Six months of prepping, planning, and test drives. Almost didn’t make it a mile. Filled the tank and restart the engine – VROOOM. 3,000 RPM cold start surge. It hasn’t done that ever. Lumpy idle that eventually smoothed out after two minutes. I’ll take the long way to the highway just to make sure the throttle works.
Satisfied, I get on the highway at 2:00 on a Friday afternoon in the summer. I expected traffic and was not let down. But not a terrible drive and car works fine.
Hop on a four lane divided highway and the skies opened up. No joke – I’ve never driven through so much rain. National Weather Service reported .8 inches fell. In less than an hour. For the first time ever I considered stopping on the shoulder. Splashes from the other side were higher than my 323’s roof! Hidden drawback to a slammed car: no wheel well space for water to pump out. The wheel well literally fills up and you can hydroplane. Luckily these new Federal 13″ tires were excellent and I had complete confidence in the car. Rain lasted about 30 minutes as I continued West.
Traffic thinned out and I was able to cruise at 60 in 4th. Others were doing 70+ but the posted limit is 55. Having a car with 4 speeds and no creature comforts is a revelation. I don’t find myself rushing to catch the cars ahead. Speeds slow down so I’m more alert and can plan ahead better. Such a contrast to the modern SUVs that make it too easy to go too fast.
I’m on Massachusetts Route 2, which is a funny road. It starts in the city blocks of Boston, straight shot through suburbia, into the countryside, becomes even more rural, then former factory towns, and then transforms in the Western part of the state into one of the best driving roads anywhere. From the Mohawk Campground to the border it is a roller coaster. You’ll want to repeat 2-3 times if your brakes are up to the challenge. Or keep going into VT and NY for more great roads and scenery. Just don’t be on a schedule if you’re letting Google Maps guide you. It had trouble keeping me on a planned route.
The 323i ran fantastic. To be honest, I wasn’t really loving the car before today. But all that recent work has checked all the right boxes. The engine is on key – responsive and smooth. The suspension is tight but not too stiff except on really bad pavement. I think it’s over-sprung and needs more give to the springs. The Powerflex bushings were a great upgrade as the car turns in so easily. I’m actually turning in too soon on corners because I’m used to sloppy rubber bushings. It shifts well. The brakes are satisfactory but could be stronger. Everything works, even the lights, wipers, and defogger in a torrential downpour. Pretty impressive for a 40 year old machine. I think I really click with this car now. I’m loving it.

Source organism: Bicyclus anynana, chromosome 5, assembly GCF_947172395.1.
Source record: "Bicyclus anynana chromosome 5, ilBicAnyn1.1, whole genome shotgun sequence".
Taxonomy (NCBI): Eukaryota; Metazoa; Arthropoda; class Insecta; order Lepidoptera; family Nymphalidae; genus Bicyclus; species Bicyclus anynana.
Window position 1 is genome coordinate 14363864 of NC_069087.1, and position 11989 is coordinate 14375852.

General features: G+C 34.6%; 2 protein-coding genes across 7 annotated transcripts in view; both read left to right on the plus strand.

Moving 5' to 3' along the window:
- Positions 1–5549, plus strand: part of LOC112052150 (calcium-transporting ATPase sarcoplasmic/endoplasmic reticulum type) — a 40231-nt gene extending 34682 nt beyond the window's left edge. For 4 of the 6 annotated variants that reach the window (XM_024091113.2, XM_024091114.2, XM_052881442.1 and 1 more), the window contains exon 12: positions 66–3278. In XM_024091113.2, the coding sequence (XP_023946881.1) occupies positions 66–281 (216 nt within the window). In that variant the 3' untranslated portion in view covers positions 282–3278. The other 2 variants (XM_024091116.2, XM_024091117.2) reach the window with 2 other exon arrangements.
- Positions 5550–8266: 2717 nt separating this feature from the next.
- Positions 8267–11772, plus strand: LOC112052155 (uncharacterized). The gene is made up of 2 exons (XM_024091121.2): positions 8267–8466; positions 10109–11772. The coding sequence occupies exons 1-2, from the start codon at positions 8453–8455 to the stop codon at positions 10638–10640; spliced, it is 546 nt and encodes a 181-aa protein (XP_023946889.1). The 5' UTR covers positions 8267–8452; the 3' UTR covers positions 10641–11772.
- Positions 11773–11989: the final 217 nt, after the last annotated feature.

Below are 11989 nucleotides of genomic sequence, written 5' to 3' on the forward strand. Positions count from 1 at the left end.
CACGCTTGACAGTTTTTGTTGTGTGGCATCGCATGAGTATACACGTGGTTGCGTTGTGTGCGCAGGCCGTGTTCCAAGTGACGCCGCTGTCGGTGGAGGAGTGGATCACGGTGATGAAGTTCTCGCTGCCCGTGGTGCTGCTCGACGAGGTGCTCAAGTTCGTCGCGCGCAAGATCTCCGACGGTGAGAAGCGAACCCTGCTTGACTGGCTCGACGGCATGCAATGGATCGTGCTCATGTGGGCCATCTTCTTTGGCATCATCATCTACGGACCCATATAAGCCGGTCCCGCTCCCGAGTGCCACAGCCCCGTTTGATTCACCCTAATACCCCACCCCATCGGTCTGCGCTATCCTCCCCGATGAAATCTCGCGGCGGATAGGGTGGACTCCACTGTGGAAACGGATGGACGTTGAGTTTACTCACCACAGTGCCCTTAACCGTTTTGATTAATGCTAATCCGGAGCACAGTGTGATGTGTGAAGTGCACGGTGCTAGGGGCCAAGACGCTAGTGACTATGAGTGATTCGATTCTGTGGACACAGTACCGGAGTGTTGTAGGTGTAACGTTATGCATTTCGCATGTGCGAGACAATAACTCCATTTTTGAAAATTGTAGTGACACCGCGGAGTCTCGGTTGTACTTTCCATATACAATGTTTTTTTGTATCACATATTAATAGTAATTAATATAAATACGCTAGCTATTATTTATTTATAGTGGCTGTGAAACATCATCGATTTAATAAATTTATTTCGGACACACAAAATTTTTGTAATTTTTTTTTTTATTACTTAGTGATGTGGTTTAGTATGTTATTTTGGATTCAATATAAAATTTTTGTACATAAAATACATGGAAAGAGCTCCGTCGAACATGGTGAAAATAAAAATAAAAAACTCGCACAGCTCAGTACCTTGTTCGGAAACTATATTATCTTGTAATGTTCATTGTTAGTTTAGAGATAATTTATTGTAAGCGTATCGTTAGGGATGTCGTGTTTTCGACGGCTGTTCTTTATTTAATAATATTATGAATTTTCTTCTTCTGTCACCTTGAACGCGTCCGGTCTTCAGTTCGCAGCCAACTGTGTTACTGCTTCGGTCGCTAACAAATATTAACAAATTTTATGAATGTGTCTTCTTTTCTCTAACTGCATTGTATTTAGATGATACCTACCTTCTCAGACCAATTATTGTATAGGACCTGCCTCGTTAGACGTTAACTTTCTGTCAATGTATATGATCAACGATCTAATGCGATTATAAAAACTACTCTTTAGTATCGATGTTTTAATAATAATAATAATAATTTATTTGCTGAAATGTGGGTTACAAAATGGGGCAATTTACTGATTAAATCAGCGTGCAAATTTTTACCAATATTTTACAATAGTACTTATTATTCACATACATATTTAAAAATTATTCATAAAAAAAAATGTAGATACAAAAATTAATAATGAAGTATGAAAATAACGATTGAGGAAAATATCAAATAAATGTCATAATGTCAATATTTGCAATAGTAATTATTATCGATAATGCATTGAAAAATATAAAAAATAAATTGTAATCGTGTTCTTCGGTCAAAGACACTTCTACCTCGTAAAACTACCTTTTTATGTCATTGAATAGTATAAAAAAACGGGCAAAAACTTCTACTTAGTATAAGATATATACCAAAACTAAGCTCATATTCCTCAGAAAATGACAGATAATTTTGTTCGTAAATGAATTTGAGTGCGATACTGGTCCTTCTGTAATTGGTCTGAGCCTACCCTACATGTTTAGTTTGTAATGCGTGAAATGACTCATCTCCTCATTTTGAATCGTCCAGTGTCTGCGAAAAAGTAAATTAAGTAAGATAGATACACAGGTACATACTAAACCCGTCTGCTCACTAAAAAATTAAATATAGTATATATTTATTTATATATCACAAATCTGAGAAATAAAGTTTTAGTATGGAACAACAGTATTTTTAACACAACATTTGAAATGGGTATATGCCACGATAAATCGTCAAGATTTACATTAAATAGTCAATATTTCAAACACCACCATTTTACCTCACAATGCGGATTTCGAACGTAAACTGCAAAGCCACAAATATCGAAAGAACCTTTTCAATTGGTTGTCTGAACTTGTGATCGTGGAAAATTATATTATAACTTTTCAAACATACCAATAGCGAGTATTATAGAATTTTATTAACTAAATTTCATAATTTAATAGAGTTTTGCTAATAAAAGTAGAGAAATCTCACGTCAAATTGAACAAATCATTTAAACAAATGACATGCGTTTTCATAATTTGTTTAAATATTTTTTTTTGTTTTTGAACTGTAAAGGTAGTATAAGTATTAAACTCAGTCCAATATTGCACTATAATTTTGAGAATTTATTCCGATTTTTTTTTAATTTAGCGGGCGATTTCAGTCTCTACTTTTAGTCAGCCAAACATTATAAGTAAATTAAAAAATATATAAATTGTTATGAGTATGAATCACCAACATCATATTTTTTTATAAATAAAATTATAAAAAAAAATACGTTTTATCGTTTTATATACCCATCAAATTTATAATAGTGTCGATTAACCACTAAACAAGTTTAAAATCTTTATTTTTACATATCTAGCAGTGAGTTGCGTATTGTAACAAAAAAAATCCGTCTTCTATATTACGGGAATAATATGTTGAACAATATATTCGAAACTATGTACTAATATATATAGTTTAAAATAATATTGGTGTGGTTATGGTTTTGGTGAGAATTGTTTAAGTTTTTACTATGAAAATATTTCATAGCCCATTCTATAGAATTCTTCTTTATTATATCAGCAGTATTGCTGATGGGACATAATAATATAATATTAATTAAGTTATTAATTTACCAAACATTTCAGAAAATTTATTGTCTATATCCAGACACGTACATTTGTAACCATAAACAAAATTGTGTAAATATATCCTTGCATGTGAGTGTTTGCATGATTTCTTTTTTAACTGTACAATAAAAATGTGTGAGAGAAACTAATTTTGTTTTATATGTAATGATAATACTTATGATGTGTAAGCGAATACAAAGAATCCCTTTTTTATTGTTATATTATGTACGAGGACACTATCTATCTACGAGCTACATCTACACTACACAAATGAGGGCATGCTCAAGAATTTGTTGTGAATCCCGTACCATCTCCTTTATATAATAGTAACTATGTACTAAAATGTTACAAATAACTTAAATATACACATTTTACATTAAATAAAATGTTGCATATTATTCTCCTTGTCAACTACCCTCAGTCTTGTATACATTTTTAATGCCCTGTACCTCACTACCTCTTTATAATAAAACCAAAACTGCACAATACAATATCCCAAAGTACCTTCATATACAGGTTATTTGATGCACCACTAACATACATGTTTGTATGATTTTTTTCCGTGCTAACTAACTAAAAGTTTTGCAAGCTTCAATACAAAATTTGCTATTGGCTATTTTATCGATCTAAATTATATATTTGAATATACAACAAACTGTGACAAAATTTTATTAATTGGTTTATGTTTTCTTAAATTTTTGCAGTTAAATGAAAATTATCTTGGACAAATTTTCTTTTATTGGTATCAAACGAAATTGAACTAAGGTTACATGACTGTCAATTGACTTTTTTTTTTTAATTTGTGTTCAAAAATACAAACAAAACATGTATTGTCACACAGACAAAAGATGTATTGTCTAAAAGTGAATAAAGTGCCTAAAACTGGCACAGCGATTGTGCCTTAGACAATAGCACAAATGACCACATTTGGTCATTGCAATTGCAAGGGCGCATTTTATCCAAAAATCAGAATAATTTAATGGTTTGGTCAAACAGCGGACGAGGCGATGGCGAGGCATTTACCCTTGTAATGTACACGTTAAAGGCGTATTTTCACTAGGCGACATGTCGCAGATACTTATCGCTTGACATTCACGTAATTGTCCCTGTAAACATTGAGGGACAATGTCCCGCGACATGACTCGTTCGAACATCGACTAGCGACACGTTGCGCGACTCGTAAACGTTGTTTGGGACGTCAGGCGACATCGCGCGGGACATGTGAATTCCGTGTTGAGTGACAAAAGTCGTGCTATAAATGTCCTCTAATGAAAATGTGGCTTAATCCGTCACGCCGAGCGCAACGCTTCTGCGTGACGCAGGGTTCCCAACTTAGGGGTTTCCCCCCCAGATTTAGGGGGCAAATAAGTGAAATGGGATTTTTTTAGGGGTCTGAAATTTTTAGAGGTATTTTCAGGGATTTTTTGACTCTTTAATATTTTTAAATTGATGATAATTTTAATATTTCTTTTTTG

Finally, after six hours in the Recaro seat, I arrived in Glens Falls, NY. It’s about a half-hour from the Saratoga Auto Museum so close enough without having to pay for a pricey hotel. I got an Airbnb off the town square for $50. This town is fantastic. Beautiful old architecture with a busy downtown on a Friday night. Older crowd but something for everyone. I couldn’t decide on a place to eat but settled for a small Italian place that was quite good. There’s not much in this area but these people have established a great place to stay.
6:00am wake-up alarm.
6:20am car wash.
6:40am grocery shopping.
7:00am on the road.
8:00am line up for the show.
I was early enough to get a spot in the front row along the entrance. But I was just happy to be there. Cars started flowing in around 9:00. I walked the show and chatted with owners. I was pleasantly surprised to find six other E21 owners there. One is a near duplicate to my own!!
The level of prep and finish was astonishing. And humbling. I’m proud of the work I put in but these guys are on another level. I’m of the belief that paint and body comes last so I guess I have a few years to get there.
My gallery from the event:
Highlights of the show were:
- a real E21 320is
- a near twin of my own E21 323i
- a strong showing of E30 M3s – and all with their S14 engines (no six cylinder swaps)
- E32 750iL
- two restomod E12 530i
- a E34 Alpina B10
- one of the cleanest and most original 1995 M3 ever
Facing a six hour drive home I left around 1:00pm. Unlike the day before I planned my own route home and stuck to it. This worked out so much better. The goal was to get to Route 2 in NY which continues on into Mass. NY Route 2 gets an “F” grade. MA Route 2 gets an “A”. The difference was night and day as soon as I crossed the state line. NY even has a sign that road gets “rough” for 3 miles. More like 20 miles… Rough pavement and dips put my suspension through a stress test. I’m sure I bottomed out the suspension a few times, but better than hitting the oil pan. I was extremely lucky. But the MA Route 2 was billiard table smooth and a joy to drive. I was more cautious with my brakes and coasted through turns instead of trying to clip apexes. MA Route 2 West of the Mohawk Campground is just awesome.
The car was so crisp, smooth, and responsive. I didn’t think the E21 drove like this. The E30 is more refined but this has such a cool vintage feel that’s not unrefined at all. Lots of feedback and weight to the steering. No isolation. Precise and smooth steering. I hope it stays this way!
I’m a big history buff and made a detour to Bernardston to view two historical sites. But they were gone! No more historical markers, 40 minutes wasted, and some wear and tear on the car. This sort of put a damper on the return drive.
No other drama on the drive home though. 483 miles and the M20 didn’t skip a beat except for a sticking idle control valve. No shakes or rattles from the suspension. This trip was a massive success!
Where can I go next?